Schumer said Hydrilla poses a serious and costly threat to the vitality, natural beauty, and economic stability of the Finger Lakes Region and has called for vigorous action to combat the infestation. The presence of Hydrilla would reduce values of shorefront properties, harm water quality, and pose a major threat to tourism in the Finger Lakes. Given that tourism contributes $286 million to Finger Lakes Counties and supports more than 6,000 local jobs, the continued spread of Hydrilla will prove disastrous to local communities in the region without action.
This summer the Army Corps of Engineers will also use funding from the federal Aquatic Plant Control Research Program to re-apply herbicide to the Hydrilla outbreak in the Tonawanda Creek/Erie Canal. Because of consistent Army Corps herbicide treatments over the past few years, the Army Corps now estimates it has eradicated 99 percent of the Hydrilla at Tonawanda Creek/Erie Canal. As members of the local Hydrilla Task Force, the Army Corps will provide Technical Assistance to aid in the re-application of Hydrilla herbicide treatment in the Cayuga Inlet near Ithaca.
In addition, Schumer also noted that funding for the Army Corps’s Aquatic Plant Control Research Program was eliminated in the Trump Administration’s budget proposal. As this case of Hydrilla demonstrates, APCRP has been a key source of funding to combat invasive species in the past. Schumer vowed to use all the power he has to protect the program from the Administration’s budget butchers and frequently cited the Hydrilla problem in the State of Florida as evidence for the need to enact a long-term plan now, as Hydrilla is extremely difficult and expensive to remove. Florida failed to address the Hydrilla problem early and now spends approximately $30 million per year to mow Hydrilla plants throughout their waterways.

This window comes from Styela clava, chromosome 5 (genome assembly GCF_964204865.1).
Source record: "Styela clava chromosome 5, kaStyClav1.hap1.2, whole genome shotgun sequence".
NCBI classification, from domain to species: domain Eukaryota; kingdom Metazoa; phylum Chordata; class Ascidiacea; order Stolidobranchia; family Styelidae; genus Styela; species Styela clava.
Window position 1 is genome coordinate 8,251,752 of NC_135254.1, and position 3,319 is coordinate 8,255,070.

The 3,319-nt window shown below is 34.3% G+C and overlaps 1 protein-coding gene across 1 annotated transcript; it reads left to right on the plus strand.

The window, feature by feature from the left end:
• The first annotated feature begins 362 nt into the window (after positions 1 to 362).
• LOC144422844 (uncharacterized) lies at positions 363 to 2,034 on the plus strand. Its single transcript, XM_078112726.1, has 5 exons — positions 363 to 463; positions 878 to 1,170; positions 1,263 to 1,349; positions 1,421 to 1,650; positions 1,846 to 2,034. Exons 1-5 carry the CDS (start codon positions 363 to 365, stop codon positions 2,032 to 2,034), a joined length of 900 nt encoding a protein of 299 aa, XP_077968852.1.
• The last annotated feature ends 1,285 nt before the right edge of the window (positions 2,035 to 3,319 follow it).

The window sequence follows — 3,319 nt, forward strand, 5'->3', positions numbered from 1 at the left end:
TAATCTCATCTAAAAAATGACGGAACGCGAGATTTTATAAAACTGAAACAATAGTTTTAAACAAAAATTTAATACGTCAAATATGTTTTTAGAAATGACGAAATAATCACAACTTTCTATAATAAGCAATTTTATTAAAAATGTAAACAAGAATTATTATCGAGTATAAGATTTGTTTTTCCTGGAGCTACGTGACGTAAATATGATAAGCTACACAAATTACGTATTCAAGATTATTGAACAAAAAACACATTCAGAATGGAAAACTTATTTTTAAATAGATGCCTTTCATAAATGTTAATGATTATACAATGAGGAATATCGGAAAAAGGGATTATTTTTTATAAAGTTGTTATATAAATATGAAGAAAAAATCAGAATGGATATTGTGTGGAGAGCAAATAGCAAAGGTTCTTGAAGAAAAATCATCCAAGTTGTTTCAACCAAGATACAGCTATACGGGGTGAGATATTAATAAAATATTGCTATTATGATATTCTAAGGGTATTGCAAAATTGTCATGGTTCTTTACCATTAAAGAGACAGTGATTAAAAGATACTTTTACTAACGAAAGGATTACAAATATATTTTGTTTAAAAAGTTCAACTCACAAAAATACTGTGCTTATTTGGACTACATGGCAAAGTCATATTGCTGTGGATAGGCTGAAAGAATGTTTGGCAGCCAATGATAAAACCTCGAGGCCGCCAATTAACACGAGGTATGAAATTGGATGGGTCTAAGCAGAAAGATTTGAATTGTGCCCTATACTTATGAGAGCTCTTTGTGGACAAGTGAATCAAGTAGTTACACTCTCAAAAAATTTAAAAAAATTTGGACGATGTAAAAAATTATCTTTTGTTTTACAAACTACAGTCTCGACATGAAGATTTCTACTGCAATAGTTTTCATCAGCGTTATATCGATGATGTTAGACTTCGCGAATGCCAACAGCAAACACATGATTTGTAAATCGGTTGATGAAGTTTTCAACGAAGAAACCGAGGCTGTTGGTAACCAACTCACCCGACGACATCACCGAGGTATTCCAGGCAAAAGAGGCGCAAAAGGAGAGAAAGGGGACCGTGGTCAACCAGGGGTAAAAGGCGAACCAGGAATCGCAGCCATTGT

Schumer said combatting Hydrilla will require continued resources and federal assistance, but that the Army Corps’s plan is a first step to remediate the infestation and follows on the heels of Schumer’s visit to Cayuga Lake in April when he announced his push to secure additional federal funds to eradicate the new 27 acre infestation and create a comprehensive, multi-year strategy to combat the invasive species. Specifically, Schumer wrote to the Environmental Protection Agency (EPA) and the U.S. Fish and Wildlife Service (USFWS) to approve nearly $1 million in federal funding needed by the Finger Lakes Institute and the New York State Department of Environmental Conservation (DEC) to continue to apply herbicide to remove a large recently discovered Hydrilla infestation in Cayuga Lake near Auburn, NY. Schumer also wrote to the USFWS to push for $249,992 in federal Great Lakes Restoration Initiative (GLRI) to help control Hydrilla outbreaks across the Great Lakes Watershed region as part of the Statewide Nonindigenous Aquatic Species Comprehensive Management Plan.